A “Save Reiter” Facebook page has been created and the Northwest Motorcycle Associations website has the latest information.

Hot Springs, Ark.: Members of Arkansas’ congressional delegation say a U.S. Forest Service plan to close areas of the Ouachita National Forest to OHVs is misguided and have requested a halt to the implementation of the project.

Senators Blanche Lincoln and Mark Pryor and U.S. Representative Mike Ross say any such rule could hurt the economy in western Arkansas. Lincoln cites the Mena area in particular as one that would be hard-hit by any ban in the National Forest. Pryor and Ross also asked officials of the National Forest to “re-engage” with local and state officials to find a commonsense solution. “Reasonable access to our nation’s public lands, for both jobs and recreation, is something many Arkansans depend upon,” Lincoln said in a news release.

Great Falls, Mont.: the National Off Highway Vehicle Conservation Council (NOHVCC) is holding another round of Public Land Advocacy webinars soon. These webinars will complement the highly popular Public Land Advocacy DVD series. The webinar series will help participants understand and be effectively involved in OHV management and agency planning processes. Topics such as, writing effective comments, working with land managers, the agency process for designating routes, and so on are intended to help individuals promote and preserve OHV riding opportunities. There will also be information for land managers including getting to know the enthusiasts and how to provide excellent trail systems for riders.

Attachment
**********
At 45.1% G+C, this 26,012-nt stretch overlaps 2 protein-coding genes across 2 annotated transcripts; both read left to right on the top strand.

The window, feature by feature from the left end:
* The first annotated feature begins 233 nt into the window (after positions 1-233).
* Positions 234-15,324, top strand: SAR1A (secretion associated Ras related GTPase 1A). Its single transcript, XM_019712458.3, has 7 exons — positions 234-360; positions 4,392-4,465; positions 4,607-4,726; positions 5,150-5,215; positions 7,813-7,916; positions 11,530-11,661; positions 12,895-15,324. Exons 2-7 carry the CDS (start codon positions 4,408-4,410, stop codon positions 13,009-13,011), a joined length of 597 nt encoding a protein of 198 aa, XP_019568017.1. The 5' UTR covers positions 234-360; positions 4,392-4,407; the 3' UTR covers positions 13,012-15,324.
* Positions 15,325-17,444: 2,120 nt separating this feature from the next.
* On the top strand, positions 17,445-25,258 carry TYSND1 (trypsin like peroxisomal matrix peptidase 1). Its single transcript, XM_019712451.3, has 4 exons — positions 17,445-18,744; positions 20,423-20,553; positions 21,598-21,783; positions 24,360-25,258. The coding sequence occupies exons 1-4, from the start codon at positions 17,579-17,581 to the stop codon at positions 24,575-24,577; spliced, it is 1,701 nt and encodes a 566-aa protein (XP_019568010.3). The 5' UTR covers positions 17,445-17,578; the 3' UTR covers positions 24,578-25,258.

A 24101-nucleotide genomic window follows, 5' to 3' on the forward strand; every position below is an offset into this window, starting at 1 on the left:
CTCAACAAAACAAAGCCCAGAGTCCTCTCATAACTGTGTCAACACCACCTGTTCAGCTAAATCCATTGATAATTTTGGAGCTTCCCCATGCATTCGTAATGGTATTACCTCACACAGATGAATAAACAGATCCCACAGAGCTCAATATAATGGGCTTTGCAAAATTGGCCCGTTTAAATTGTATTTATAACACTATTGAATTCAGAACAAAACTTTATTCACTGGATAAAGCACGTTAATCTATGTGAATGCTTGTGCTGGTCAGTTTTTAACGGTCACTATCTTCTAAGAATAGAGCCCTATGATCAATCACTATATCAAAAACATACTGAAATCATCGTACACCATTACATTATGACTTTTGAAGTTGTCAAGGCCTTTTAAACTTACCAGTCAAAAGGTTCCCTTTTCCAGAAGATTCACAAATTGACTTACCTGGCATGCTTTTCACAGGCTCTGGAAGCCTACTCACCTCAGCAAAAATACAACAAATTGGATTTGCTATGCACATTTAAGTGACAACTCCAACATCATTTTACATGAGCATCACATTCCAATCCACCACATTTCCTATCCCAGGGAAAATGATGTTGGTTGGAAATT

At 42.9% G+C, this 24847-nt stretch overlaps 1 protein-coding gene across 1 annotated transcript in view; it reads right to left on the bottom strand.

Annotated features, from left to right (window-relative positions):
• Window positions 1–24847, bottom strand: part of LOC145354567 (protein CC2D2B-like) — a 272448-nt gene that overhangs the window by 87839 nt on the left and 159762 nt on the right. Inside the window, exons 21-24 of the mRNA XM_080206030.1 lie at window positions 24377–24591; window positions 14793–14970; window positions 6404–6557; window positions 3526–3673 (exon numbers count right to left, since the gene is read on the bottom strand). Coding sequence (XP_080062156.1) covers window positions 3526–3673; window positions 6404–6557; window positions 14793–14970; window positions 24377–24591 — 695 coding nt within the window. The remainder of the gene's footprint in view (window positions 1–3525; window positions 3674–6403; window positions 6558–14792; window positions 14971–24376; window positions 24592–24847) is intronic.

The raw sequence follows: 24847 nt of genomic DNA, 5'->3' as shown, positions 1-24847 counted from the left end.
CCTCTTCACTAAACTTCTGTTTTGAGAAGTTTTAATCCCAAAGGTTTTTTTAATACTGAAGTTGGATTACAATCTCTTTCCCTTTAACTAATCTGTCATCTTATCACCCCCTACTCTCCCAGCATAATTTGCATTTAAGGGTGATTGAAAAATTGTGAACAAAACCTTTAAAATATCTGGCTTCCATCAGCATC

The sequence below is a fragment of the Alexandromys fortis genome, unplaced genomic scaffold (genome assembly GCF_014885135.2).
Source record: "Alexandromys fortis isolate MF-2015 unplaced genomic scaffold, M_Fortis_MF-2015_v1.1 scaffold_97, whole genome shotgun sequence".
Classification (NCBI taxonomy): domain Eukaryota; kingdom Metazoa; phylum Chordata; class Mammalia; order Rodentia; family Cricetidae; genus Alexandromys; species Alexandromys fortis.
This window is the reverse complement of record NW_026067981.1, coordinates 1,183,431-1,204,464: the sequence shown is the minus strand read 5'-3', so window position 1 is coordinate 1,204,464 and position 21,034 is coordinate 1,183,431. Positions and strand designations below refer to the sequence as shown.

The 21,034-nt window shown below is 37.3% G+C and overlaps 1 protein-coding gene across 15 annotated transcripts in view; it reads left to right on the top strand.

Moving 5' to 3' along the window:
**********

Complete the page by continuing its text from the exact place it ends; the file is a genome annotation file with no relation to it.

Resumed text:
Individuals will have the opportunity to ask questions of the presenter and to interact with other participants.

Visit for dates and sign up information.

Columbia, S.C.: South Carolina’s highest court has heard arguments over whether a city can require motorcycle riders to wear helmets, despite the lack of a state law requiring them.

In September 2008, the Myrtle Beach City Council voted unanimously to pass 15 ordinances intended to crack down on rallies, including the helmet requirement. Violators of the helmet law face a $100 fine but no jail time. Justices questioned an attorney for the city over what they seemed to view as the intent of the ordinance: which was not to make Myrtle Beach’s roads safer for riders, but instead to discourage attendance at two popular biker rallies.

State Rep. Thad Viers argued that a state law governing traffic ordinances specifically spells out what local governments are allowed to do regarding traffic laws. He also contended that allowing the municipal ordinance to trump existing state law would have serious consequences statewide.